American Junction: Eight Malayalam Movies And The Fantasy Lands They Created, Film Companion

The concept of world-building has been common in the world of video games, novels, and sci-fi stories. In cinema, it has been an integral part right from the silent era with classics like Fritz Lang’s 1927 film Metropolis exploring a dystopian future. With the current studio model cashing in on comic features from Marvel and DC, the concept of films with world-building has never seemed so lucrative.

But the same cannot be said about the humble Malayalam film industry with its limited means and even more limited market. But that doesn’t mean our filmmakers haven’t found ingenious ways to create their own little worlds thanks to their imagination and even more resourceful filmmaking. Here are eight such examples of films with fantastical elements and unique landscapes.


Director Rajiv Anchal’s 1997 film starred Mohanlal, Suresh Gopi, Madhupal, and Nedumudi Venu and was India’s official entry to the Oscars that year. With an orchestral score composed by Illayaraja, the film was a surrealistic take on religious extremism and is said to be inspired from HG Wells’ short story The Country Of The Blind. But instead of a pill or a hallucinogenic, it is meditation that leads its protagonist into a fictional universe. In this world, everyone is blind and they all appear to wear the same robe of the same colour. The rules of this world are unique too. A sacred juice from a fruit (ilama pazham) is the first food given to newborns but the seed of the same fruit is poisonous. The citizens of this world do not believe there is a such a thing as sight and our protagonist struggles to convince them of this. With strange musical instruments and even stranger headgear, it’s a tiny miracle that such a world could be created without green screens and CGI.

Sundara Kiladi 

The plot of the film written and produced by Fazil have similarities with Vaishali. For example, the element that drives both plots is water. The protagonist of both films possess the talent to retrieve water and both films are based on fictional world-building. If one ends on a tragic note, the other gets a happy ending. A village deprived of water, an underdog protagonist, and a damsel in distress, Sundara Killadi was no less than a visualised fairy tale. The story revolves around Swapna Bhoomi, a fictional village with no source of water. Habitants of this land call upon the prodigal son of a well-digger named Premachandran played by Dileep who later falls (pun intended) in love with Devayani, the daughter of the local physician. Whether Premchandran finds success in setting up a well forms the rest of the story.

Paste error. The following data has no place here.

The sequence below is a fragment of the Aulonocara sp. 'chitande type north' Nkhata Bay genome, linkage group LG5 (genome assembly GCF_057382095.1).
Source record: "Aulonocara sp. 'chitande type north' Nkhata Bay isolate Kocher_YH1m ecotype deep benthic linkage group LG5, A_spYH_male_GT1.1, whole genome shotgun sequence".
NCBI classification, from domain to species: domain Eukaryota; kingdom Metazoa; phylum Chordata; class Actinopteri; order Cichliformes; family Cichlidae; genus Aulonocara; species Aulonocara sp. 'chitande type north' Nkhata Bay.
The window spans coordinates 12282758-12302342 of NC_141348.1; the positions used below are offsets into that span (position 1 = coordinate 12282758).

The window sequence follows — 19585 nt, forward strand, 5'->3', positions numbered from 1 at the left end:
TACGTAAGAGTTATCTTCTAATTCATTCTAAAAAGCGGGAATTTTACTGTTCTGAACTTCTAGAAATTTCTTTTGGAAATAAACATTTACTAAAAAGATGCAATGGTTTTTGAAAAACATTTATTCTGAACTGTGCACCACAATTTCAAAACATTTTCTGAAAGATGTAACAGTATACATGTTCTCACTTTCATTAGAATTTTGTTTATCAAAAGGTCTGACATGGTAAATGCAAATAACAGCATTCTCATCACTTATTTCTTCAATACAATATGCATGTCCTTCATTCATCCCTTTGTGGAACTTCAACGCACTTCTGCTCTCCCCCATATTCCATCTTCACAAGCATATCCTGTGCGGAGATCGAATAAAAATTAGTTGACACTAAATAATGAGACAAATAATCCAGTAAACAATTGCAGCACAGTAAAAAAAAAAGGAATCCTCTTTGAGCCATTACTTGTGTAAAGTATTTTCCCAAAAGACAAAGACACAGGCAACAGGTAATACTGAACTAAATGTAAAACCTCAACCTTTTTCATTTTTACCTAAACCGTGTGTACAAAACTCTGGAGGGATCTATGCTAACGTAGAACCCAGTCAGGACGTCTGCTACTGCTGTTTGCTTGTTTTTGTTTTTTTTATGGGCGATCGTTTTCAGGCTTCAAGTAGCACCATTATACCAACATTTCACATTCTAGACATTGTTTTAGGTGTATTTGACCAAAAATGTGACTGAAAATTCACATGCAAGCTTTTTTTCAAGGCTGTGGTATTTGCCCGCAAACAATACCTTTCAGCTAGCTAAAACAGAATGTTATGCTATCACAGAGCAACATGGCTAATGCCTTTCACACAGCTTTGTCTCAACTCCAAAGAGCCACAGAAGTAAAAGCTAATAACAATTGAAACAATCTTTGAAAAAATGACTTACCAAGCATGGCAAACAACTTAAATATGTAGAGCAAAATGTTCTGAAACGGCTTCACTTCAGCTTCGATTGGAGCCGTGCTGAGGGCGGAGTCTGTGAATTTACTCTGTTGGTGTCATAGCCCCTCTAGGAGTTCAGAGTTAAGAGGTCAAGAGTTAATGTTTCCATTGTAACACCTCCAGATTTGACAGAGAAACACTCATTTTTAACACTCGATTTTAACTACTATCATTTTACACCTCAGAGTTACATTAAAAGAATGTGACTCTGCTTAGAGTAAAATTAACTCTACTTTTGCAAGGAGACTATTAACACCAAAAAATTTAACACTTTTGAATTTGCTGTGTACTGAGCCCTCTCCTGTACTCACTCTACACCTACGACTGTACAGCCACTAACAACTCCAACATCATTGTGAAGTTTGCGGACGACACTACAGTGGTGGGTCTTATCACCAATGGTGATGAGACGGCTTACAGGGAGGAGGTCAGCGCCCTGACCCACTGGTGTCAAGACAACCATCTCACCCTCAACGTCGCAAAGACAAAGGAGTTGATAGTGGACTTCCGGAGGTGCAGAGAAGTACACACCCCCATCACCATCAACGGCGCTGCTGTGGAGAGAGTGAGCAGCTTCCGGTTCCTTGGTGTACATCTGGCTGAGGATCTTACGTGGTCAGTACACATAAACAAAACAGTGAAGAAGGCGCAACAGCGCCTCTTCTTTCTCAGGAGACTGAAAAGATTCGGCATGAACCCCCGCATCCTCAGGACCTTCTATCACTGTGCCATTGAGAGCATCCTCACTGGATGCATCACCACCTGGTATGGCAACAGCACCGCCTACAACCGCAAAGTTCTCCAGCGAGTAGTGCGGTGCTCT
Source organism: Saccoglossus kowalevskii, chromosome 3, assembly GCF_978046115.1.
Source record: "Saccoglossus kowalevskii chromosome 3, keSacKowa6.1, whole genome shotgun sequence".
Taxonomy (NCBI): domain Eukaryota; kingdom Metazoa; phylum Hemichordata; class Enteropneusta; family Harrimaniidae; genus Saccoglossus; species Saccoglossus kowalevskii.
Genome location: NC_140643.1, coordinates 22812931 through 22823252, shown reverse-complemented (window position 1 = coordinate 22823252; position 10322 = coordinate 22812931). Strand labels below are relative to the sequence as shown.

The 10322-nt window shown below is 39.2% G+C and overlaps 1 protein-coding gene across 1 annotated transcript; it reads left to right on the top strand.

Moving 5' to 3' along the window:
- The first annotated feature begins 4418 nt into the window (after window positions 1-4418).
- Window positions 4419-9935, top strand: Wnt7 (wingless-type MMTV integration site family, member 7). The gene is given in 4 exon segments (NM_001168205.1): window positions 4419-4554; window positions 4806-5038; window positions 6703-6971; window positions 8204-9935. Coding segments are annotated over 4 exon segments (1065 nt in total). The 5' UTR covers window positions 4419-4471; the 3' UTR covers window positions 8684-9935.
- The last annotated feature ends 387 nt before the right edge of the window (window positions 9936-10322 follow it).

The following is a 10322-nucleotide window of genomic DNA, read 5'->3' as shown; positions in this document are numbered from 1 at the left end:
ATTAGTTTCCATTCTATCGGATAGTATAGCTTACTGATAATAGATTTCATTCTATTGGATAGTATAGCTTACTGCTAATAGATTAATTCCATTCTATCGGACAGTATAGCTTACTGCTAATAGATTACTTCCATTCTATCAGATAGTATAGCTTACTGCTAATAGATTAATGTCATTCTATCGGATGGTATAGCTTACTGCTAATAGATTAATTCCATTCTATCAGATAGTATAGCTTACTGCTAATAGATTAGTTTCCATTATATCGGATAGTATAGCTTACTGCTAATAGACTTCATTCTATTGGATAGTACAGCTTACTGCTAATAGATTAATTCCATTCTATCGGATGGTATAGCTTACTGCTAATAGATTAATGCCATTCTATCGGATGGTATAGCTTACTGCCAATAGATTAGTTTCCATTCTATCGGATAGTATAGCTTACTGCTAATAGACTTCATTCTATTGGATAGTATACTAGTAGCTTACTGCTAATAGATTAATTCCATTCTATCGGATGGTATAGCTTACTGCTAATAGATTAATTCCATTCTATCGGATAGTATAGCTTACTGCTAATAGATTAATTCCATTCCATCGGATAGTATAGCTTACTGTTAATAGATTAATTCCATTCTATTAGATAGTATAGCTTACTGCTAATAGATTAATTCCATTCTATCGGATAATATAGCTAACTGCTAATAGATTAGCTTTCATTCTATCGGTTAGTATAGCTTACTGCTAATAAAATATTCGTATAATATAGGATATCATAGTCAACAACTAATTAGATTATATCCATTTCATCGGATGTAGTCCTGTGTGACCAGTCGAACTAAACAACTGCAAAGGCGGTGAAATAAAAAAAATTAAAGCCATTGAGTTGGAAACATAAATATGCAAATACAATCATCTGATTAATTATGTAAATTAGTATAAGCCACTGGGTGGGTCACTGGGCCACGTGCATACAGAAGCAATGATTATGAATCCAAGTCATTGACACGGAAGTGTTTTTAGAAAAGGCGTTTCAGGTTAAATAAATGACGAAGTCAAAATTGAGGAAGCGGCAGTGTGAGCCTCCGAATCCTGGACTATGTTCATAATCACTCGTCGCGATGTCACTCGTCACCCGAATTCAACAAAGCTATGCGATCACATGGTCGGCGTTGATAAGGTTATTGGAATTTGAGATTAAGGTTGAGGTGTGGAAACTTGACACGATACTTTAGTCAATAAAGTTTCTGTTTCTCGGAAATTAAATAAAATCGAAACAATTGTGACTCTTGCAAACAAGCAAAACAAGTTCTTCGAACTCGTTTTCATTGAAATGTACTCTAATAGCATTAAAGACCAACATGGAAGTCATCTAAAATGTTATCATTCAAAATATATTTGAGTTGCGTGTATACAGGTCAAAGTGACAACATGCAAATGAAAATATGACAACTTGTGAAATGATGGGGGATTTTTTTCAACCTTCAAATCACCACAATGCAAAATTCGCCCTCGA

If you take a count of Malayalam films in the fantasy genre then at least three of director Vinayan’s films would make it to the list. Vinayan’s films predominantly capitalise on various genres, from melodramatic tear-jerkers like Vasanthiyum Lakshmiyum Pinne Njaanum, and Oomappenninu Uriyadappayyan to horror comedies such as Aakasha Ganga and Vellinakshatram. Albhuda Dweepu was an adaptation of Jonathan Swift’s novel Gulliver’s Travels. The plot revolves around four Navy officers played by  Prithviraj, Jagathy Sreekumar (who also plays the Maharaja of the island), Jagadish, Indrans who survive a shipwreck, and end up on a mysterious island only to find out that the island has been inhabited by dwarfs. The film turned out to be a box office success making its star Ajay Kumar gain huge popularity.


Vaishali is a Malayalam classic that redefined the genre of fantasy. The movie saw stalwarts like Bharathan and M.T. Vasudevan Nair collaborate for the first time. The story of a devadasi (brilliantly portrayed by Suparna Anand) who is sent on a mission to seduce a young sage named Rishyashrungan. She needs to convince him to performing a maha yagnam to bestow rains upon their waterless land. It was brilliantly conceptualised with the help of some impressive technical craft. Apart from a barren kingdom with its powerful king, we also see the contrast of a lush green landscape with greenery, animals and lots of water.